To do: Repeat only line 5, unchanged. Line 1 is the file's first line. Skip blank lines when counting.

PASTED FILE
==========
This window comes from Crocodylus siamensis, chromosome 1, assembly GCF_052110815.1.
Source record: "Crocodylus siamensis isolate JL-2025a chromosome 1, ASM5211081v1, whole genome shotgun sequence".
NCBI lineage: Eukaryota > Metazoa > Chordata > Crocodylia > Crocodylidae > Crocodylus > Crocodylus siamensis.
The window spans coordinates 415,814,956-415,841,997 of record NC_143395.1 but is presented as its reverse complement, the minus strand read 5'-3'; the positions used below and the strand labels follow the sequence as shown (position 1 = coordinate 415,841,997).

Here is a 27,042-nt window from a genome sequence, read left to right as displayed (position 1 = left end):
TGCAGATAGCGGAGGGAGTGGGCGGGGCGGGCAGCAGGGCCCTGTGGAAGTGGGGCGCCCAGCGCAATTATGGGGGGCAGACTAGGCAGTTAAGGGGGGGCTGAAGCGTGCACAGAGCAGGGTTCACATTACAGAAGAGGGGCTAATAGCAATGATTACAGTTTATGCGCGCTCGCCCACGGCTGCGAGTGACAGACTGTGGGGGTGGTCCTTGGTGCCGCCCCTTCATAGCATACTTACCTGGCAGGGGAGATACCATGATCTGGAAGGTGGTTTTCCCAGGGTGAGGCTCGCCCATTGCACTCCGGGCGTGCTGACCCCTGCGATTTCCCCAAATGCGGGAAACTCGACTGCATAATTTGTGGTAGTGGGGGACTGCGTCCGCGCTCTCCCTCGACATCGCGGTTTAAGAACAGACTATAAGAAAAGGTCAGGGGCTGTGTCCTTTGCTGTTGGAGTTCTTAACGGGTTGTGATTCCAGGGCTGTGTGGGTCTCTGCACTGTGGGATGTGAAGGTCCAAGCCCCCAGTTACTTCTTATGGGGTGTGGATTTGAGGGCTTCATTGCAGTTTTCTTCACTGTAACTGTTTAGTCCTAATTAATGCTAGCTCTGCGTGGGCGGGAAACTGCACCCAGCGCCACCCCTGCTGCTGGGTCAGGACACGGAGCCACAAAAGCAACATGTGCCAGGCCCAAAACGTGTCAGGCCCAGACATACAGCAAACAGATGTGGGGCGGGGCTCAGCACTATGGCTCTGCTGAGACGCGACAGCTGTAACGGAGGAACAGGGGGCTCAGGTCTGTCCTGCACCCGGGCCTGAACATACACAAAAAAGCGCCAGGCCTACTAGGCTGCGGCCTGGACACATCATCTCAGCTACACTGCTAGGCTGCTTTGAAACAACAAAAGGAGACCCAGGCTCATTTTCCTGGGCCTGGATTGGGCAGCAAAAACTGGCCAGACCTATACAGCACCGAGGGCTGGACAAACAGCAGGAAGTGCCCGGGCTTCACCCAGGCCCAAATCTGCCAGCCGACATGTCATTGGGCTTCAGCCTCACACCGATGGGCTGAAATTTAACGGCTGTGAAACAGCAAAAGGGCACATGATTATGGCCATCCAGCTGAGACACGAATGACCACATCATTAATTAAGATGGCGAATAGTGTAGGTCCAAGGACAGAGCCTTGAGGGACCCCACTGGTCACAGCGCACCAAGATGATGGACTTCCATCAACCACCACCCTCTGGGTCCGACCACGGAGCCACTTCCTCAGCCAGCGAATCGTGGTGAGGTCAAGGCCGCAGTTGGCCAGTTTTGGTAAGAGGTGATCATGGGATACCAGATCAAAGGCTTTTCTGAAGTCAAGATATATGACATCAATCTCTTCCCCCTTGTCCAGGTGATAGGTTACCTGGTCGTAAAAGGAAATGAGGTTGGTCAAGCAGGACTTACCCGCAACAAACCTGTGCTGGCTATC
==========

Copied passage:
Here is a 27,042-nt window from a genome sequence, read left to right as displayed (position 1 = left end):